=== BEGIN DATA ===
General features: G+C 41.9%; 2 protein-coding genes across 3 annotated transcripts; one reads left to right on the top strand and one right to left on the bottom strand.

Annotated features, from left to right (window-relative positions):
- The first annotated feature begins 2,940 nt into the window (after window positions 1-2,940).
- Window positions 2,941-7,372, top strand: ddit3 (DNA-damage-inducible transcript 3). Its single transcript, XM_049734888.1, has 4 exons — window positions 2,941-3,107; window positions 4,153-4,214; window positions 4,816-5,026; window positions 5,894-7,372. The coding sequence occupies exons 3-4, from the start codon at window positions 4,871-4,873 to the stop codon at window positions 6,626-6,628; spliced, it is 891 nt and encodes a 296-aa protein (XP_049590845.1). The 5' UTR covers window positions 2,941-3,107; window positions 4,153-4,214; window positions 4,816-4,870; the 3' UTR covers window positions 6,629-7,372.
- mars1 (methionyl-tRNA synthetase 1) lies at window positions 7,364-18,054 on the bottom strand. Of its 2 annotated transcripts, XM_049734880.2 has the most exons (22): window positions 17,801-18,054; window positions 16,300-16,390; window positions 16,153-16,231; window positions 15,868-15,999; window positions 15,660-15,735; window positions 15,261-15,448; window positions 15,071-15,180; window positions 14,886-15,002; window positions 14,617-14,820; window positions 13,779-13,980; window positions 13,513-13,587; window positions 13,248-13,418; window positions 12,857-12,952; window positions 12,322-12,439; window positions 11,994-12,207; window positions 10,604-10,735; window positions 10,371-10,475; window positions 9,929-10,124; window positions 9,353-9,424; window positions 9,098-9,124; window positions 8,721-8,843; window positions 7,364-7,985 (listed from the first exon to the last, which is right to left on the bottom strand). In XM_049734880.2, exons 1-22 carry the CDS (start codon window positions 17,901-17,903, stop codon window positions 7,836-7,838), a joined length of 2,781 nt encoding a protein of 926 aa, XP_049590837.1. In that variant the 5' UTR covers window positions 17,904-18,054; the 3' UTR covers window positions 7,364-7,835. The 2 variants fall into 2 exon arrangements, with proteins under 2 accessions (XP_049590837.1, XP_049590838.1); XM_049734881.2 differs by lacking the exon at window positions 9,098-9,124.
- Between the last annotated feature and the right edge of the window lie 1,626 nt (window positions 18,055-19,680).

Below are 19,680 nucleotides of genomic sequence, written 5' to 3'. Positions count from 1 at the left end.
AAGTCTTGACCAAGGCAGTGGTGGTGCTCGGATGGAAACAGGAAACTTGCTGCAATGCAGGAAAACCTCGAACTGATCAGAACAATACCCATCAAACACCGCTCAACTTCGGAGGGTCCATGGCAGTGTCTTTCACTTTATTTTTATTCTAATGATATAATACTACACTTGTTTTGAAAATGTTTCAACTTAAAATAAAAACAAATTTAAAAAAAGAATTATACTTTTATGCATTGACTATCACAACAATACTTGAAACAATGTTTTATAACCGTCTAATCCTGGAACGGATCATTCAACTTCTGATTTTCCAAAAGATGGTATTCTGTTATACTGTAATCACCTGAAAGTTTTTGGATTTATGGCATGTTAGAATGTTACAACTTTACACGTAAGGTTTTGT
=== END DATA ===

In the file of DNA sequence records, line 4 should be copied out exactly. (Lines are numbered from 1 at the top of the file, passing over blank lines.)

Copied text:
- Window positions 2,941-7,372, top strand: ddit3 (DNA-damage-inducible transcript 3). Its single transcript, XM_049734888.1, has 4 exons — window positions 2,941-3,107; window positions 4,153-4,214; window positions 4,816-5,026; window positions 5,894-7,372. The coding sequence occupies exons 3-4, from the start codon at window positions 4,871-4,873 to the stop codon at window positions 6,626-6,628; spliced, it is 891 nt and encodes a 296-aa protein (XP_049590845.1). The 5' UTR covers window positions 2,941-3,107; window positions 4,153-4,214; window positions 4,816-4,870; the 3' UTR covers window positions 6,629-7,372.